Also, guided by the idea that in order to conserve the abundant oceans and rivers that foster fisheries resources, rich forests were essential, the Murakami clan had preserved the forests near the outlet of the Miomotegawa River as "salmon-calling forests.[2]" However, recent development has caused the forest environment along the river to diminish and the river water to become contaminated. Against this background, forestry and fisheries industries and nature conservation organizations joined hands to revive traditional practices and pass on the water source forests of the Miomotegawa River to future generations as "Salmon Forests." They established the Council for the Promotion of Salmon Forest Planting in 1999 and started tree-planting activities the following year.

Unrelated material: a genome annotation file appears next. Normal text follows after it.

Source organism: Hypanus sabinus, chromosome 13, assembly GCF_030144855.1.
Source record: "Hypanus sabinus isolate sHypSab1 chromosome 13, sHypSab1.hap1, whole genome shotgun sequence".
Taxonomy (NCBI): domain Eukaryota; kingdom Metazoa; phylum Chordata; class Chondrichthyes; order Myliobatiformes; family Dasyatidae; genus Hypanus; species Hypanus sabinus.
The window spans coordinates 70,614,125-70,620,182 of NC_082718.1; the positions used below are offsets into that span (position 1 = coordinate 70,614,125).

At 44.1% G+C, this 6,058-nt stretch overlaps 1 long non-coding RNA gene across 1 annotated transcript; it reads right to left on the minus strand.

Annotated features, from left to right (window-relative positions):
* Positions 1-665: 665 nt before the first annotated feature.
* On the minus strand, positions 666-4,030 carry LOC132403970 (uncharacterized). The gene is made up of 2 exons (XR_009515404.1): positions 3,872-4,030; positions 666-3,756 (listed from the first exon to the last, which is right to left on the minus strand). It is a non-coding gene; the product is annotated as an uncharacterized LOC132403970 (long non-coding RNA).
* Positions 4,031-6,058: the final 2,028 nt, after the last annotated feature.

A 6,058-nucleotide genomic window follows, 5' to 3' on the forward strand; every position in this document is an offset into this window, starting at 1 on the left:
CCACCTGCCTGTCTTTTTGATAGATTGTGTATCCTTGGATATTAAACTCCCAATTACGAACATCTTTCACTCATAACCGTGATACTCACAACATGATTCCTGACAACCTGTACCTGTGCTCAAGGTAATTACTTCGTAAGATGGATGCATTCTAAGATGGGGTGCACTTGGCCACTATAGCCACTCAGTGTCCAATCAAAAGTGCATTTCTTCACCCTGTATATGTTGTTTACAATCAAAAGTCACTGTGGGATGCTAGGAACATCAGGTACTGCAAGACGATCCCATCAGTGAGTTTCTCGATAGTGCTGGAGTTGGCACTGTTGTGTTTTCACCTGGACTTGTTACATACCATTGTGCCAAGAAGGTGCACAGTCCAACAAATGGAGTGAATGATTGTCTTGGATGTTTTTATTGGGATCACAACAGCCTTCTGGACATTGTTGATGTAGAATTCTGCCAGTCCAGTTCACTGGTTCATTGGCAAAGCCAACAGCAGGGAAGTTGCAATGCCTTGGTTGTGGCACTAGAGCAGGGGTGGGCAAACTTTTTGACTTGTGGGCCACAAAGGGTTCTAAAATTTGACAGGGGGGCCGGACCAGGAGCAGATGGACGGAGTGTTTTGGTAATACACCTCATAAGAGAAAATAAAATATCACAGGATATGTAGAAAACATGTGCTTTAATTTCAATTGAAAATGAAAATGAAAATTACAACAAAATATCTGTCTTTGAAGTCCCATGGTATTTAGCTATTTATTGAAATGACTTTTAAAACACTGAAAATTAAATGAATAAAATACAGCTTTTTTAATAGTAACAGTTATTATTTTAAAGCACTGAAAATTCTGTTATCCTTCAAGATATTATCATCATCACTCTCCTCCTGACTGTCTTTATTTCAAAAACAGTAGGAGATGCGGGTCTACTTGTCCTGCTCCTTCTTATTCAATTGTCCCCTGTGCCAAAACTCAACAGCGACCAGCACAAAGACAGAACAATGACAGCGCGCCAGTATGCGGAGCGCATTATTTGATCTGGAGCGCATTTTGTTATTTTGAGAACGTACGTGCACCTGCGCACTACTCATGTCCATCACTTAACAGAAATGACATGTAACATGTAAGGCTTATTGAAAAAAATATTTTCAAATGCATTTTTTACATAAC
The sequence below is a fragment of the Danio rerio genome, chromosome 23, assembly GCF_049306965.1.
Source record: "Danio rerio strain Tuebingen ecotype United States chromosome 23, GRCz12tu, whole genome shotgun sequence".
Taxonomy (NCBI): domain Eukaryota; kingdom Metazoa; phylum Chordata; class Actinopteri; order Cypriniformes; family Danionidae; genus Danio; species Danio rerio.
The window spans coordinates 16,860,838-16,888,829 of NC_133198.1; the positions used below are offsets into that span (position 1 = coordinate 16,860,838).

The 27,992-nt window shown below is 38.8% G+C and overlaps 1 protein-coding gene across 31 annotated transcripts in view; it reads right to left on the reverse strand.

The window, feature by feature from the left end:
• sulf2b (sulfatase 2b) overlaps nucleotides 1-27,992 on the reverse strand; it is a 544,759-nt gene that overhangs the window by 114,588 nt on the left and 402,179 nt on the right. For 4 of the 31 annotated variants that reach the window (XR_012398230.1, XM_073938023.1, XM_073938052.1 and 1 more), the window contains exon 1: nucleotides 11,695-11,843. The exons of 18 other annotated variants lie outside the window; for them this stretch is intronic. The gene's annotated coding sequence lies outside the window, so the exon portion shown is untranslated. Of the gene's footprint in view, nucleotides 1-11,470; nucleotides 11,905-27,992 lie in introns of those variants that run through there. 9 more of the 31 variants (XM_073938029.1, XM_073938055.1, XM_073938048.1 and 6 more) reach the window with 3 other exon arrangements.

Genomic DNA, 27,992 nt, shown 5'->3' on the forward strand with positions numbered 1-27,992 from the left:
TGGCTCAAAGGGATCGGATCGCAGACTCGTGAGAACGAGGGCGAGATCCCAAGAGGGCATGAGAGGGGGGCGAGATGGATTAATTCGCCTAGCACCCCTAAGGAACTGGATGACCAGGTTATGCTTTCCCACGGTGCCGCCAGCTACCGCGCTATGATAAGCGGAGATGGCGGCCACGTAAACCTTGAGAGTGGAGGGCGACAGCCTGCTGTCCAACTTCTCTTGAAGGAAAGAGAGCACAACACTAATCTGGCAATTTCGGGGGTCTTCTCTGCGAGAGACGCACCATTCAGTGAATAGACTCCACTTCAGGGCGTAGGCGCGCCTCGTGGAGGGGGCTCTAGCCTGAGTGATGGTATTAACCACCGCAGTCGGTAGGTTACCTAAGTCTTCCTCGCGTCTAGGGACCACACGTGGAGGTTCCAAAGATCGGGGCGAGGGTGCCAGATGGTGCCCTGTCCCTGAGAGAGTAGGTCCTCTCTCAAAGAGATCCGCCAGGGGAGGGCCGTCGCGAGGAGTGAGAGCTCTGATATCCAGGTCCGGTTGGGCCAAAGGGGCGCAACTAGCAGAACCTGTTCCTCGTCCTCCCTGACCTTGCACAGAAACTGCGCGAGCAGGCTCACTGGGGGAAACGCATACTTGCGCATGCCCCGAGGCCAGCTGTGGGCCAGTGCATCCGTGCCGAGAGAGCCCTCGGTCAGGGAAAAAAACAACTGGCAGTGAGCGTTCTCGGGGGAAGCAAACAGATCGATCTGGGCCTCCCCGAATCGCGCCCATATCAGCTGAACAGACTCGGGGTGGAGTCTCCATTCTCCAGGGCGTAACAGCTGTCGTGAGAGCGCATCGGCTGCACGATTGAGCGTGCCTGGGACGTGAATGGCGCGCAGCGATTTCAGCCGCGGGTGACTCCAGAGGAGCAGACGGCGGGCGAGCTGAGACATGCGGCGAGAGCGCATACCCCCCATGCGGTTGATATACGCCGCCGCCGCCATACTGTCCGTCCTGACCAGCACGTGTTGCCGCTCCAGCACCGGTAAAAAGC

The Council for the Promotion of Salmon Forest Planting comprises local governments, situated along the Miomotegawa River, relevant national and prefectural government organizations, Niigata Prefectural Fisheries Cooperation, forestry cooperatives that are directly related to forest management, local forest-supporting youth groups, and environmental groups. The Council plants 100 to 200 young beech trees and cuts underbrush every year in the national forests in the headwaters of Sarutagawa River, a tributary of the Miomotegawa River. Murakami City grants 200 thousand yen annually (sourced 20 percent from the general budget and 80 percent from subsidies from Niigata Prefecture) in support of these activities. The number of participants in annual activities have increased from 70 to 80 people in 1999 to over 130 in 2008, and has continued an upwards trend since.